Abstract BACKGROUND AND OBJECTIVES: The Hancock II bioprosthesis is a second-generation porcine valve xenograft treated with the detergent sodium dodecyl sulphate (T6) to retard calcification. The aim of this investigation was to study the gross and microscopic features in Hancock II explants to assess the structural changes occurring with time. METHODS: Among 1382 Hancock II bioprostheses (701 isolated aortic, 421 isolated mitral, 130 double) implanted from 1983 to 1997 in 1252 patients, 22 (16 mitral, 6 aortic) were removed at reoperation until 1999 and were available for pathological investigation: infective endocarditis occurred in 5 and structural deterioration in 8, whereas in the remaining 9 xenografts reoperation was performed for nonstructural valve deterioration (paravalvular leak in 4 and prophylactic replacement in 5). Morphological investigation consisted of gross examination and x-ray, histologic, immunohistochemistry, electron microscopic, and atomic absorption spectroscopic examination. RESULTS: The cause of structural valve deterioration was dystrophic calcification in 4 cases (1 aortic, 3 mitral; range of time graft was in place, 101 to 144 months), non-calcium-related tears in 3 cases (all mitral, range 121 to 163 months), and commissural dehiscence in 1 (aortic, range 156 months). Five of the nonstructural valve deterioration explants (range 42 to 122 months) showed only pinpoint mineralization at the commissures. Mean calcium content in nonstructural deterioration explants was 14.70 +/- 22.33 versus 99.11 +/- 81.52 mg/g in explants with structural valve deterioration. Electron microscopic examination showed early nuclei of mineralization mostly consisting of calcospherulae upon cell debris. Local or diffuse lipid insudation was observed in all but 2 explants and consisted of cholesterol clefts, lipid droplets, and lipid-laden macrophages featuring foam cells. The lipid insudation was the most plausible cause of tearing in 2 explants. CONCLUSIONS: These pathologic findings support the clinical results of a delayed occurrence of structural failure of Hancock II bioprostheses and a mitigation of mineralization by the anti-calcification treatment. However, other factors such as lipid insudation may come into play in the long term. IF 3.263

Hancock II bioprosthesis: a glance at the microscope in mid-long-term explants

BOTTIO, TOMASO;THIENE, GAETANO;PETTENAZZO, ELENA;RIZZOLI, GIULIO;CASAROTTO, DINO;VALENTE, MARIALUISA
2003

Abstract

Abstract BACKGROUND AND OBJECTIVES: The Hancock II bioprosthesis is a second-generation porcine valve xenograft treated with the detergent sodium dodecyl sulphate (T6) to retard calcification. The aim of this investigation was to study the gross and microscopic features in Hancock II explants to assess the structural changes occurring with time. METHODS: Among 1382 Hancock II bioprostheses (701 isolated aortic, 421 isolated mitral, 130 double) implanted from 1983 to 1997 in 1252 patients, 22 (16 mitral, 6 aortic) were removed at reoperation until 1999 and were available for pathological investigation: infective endocarditis occurred in 5 and structural deterioration in 8, whereas in the remaining 9 xenografts reoperation was performed for nonstructural valve deterioration (paravalvular leak in 4 and prophylactic replacement in 5). Morphological investigation consisted of gross examination and x-ray, histologic, immunohistochemistry, electron microscopic, and atomic absorption spectroscopic examination. RESULTS: The cause of structural valve deterioration was dystrophic calcification in 4 cases (1 aortic, 3 mitral; range of time graft was in place, 101 to 144 months), non-calcium-related tears in 3 cases (all mitral, range 121 to 163 months), and commissural dehiscence in 1 (aortic, range 156 months). Five of the nonstructural valve deterioration explants (range 42 to 122 months) showed only pinpoint mineralization at the commissures. Mean calcium content in nonstructural deterioration explants was 14.70 +/- 22.33 versus 99.11 +/- 81.52 mg/g in explants with structural valve deterioration. Electron microscopic examination showed early nuclei of mineralization mostly consisting of calcospherulae upon cell debris. Local or diffuse lipid insudation was observed in all but 2 explants and consisted of cholesterol clefts, lipid droplets, and lipid-laden macrophages featuring foam cells. The lipid insudation was the most plausible cause of tearing in 2 explants. CONCLUSIONS: These pathologic findings support the clinical results of a delayed occurrence of structural failure of Hancock II bioprostheses and a mitigation of mineralization by the anti-calcification treatment. However, other factors such as lipid insudation may come into play in the long term. IF 3.263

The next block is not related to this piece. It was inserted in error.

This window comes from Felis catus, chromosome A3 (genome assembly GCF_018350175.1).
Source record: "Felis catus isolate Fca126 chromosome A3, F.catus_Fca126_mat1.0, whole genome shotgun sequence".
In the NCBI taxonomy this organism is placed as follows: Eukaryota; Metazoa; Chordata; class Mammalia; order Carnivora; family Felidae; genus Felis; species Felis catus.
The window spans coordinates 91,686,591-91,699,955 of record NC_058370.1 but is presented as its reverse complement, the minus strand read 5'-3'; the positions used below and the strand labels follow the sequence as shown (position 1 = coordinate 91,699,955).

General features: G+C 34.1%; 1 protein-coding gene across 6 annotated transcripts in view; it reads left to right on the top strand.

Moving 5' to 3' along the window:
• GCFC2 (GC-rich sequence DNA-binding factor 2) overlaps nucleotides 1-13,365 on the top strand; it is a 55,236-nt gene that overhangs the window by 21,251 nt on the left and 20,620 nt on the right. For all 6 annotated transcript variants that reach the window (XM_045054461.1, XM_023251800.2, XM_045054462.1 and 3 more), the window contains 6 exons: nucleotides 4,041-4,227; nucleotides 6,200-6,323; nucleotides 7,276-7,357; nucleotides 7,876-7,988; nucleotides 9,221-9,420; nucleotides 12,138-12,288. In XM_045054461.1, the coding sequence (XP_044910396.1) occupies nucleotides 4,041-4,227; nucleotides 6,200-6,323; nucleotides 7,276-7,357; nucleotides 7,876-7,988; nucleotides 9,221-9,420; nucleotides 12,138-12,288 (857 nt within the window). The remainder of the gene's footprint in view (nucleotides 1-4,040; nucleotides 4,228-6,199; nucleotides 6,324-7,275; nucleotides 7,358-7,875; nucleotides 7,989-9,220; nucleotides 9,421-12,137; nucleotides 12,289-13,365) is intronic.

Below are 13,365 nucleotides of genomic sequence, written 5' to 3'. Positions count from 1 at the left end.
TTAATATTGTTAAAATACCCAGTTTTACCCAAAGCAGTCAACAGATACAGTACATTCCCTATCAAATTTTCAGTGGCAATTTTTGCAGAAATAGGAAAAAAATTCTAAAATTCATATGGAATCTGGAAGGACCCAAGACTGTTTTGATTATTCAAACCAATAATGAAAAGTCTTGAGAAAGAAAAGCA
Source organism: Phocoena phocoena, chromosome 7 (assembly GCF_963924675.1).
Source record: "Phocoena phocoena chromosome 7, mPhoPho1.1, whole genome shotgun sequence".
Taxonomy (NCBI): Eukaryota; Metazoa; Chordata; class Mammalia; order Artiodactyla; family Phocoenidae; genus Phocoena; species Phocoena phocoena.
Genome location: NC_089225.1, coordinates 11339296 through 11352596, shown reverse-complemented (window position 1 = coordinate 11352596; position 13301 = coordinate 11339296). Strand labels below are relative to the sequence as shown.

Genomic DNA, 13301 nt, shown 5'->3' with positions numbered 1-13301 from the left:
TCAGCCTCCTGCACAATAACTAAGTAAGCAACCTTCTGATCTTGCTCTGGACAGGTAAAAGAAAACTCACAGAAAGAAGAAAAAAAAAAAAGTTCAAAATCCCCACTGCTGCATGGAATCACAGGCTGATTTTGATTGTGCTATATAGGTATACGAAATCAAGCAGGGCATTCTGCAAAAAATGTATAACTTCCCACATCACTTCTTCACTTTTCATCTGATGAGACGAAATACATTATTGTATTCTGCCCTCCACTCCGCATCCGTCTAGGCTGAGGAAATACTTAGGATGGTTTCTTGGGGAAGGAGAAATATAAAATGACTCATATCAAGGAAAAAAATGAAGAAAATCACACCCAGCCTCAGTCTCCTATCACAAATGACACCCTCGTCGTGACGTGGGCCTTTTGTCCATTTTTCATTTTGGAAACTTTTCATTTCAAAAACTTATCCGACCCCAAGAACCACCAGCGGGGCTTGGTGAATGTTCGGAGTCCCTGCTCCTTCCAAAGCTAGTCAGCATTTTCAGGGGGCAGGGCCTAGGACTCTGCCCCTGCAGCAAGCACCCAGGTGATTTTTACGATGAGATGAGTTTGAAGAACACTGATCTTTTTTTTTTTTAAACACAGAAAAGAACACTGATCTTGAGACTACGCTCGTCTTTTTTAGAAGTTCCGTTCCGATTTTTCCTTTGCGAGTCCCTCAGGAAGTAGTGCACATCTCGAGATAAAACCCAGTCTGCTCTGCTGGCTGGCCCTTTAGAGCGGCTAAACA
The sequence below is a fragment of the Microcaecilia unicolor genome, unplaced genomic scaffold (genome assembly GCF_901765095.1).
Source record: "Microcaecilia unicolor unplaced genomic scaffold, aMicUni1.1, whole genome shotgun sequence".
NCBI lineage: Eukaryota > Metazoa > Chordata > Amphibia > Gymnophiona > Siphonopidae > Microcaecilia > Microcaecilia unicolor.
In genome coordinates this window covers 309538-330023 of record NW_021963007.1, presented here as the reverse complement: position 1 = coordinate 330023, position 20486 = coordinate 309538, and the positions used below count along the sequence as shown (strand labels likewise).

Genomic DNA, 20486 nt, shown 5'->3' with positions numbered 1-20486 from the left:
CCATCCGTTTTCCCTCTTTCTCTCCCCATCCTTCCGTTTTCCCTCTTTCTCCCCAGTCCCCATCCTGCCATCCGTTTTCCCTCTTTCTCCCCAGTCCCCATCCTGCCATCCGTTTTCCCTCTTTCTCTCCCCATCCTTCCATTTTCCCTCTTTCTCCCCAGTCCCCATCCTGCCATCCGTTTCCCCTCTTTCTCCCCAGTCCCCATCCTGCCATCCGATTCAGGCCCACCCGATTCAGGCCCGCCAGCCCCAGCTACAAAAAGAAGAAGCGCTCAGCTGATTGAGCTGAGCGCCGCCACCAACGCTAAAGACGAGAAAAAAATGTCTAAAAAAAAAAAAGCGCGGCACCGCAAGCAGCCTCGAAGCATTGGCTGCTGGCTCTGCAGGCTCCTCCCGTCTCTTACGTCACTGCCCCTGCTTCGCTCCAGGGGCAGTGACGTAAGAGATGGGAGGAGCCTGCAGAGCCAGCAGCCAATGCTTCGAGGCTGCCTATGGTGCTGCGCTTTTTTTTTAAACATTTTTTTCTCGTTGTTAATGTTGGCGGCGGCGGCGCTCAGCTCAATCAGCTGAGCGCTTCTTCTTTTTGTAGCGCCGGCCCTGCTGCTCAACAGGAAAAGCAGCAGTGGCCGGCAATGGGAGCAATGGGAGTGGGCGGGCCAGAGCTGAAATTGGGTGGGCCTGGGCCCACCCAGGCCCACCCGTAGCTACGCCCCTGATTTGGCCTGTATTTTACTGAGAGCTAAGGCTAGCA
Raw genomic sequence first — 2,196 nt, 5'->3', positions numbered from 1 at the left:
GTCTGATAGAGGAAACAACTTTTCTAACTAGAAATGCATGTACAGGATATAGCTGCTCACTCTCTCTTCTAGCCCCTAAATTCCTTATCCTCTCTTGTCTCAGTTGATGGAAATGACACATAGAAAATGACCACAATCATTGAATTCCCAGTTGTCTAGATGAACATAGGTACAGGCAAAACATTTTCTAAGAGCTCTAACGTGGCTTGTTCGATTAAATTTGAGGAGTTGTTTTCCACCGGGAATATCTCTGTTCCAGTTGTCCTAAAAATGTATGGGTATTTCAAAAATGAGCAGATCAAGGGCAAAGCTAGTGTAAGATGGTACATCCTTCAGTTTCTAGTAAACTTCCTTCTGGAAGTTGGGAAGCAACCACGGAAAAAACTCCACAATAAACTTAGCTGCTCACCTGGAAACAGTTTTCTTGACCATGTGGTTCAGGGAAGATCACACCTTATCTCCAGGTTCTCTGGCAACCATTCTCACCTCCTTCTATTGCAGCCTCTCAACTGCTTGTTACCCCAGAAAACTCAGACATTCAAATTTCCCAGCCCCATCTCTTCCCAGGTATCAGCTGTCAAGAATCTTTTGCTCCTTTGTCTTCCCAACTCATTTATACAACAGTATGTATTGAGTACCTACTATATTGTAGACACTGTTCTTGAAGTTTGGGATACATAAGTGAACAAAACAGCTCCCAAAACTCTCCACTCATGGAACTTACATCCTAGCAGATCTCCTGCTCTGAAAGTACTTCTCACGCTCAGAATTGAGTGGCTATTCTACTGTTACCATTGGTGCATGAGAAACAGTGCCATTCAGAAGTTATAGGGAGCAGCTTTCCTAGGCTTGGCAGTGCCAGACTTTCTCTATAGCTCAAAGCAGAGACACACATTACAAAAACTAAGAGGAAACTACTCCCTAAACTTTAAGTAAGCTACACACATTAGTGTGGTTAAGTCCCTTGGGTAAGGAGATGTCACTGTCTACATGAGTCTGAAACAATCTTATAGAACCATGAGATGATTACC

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Utilizza questo identificativo per citare o creare un link a questo documento: http://hdl.handle.net/11577/2429116
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